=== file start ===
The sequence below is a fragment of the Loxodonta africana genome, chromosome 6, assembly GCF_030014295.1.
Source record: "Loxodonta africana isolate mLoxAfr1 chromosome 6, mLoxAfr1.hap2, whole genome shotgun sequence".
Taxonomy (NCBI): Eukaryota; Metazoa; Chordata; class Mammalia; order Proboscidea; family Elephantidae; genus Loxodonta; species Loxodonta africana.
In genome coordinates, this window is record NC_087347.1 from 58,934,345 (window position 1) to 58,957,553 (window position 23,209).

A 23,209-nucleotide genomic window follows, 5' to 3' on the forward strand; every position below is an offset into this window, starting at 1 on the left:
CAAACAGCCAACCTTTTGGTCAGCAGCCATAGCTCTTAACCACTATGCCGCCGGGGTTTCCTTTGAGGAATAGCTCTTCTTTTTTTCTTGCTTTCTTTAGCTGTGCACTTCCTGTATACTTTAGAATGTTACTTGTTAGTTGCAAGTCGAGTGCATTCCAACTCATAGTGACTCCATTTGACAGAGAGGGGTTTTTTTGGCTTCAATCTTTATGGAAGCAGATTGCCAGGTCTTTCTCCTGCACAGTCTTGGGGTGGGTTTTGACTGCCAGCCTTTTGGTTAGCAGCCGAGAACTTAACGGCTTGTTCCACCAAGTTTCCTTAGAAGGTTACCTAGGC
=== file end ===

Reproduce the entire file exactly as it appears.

The sequence below is a fragment of the Loxodonta africana genome, chromosome 6, assembly GCF_030014295.1.
Source record: "Loxodonta africana isolate mLoxAfr1 chromosome 6, mLoxAfr1.hap2, whole genome shotgun sequence".
Taxonomy (NCBI): Eukaryota; Metazoa; Chordata; class Mammalia; order Proboscidea; family Elephantidae; genus Loxodonta; species Loxodonta africana.
In genome coordinates, this window is record NC_087347.1 from 58,934,345 (window position 1) to 58,957,553 (window position 23,209).

A 23,209-nucleotide genomic window follows, 5' to 3' on the forward strand; every position below is an offset into this window, starting at 1 on the left:
CAAACAGCCAACCTTTTGGTCAGCAGCCATAGCTCTTAACCACTATGCCGCCGGGGTTTCCTTTGAGGAATAGCTCTTCTTTTTTTCTTGCTTTCTTTAGCTGTGCACTTCCTGTATACTTTAGAATGTTACTTGTTAGTTGCAAGTCGAGTGCATTCCAACTCATAGTGACTCCATTTGACAGAGAGGGGTTTTTTTGGCTTCAATCTTTATGGAAGCAGATTGCCAGGTCTTTCTCCTGCACAGTCTTGGGGTGGGTTTTGACTGCCAGCCTTTTGGTTAGCAGCCGAGAACTTAACGGCTTGTTCCACCAAGTTTCCTTAGAAGGTTACCTAGGC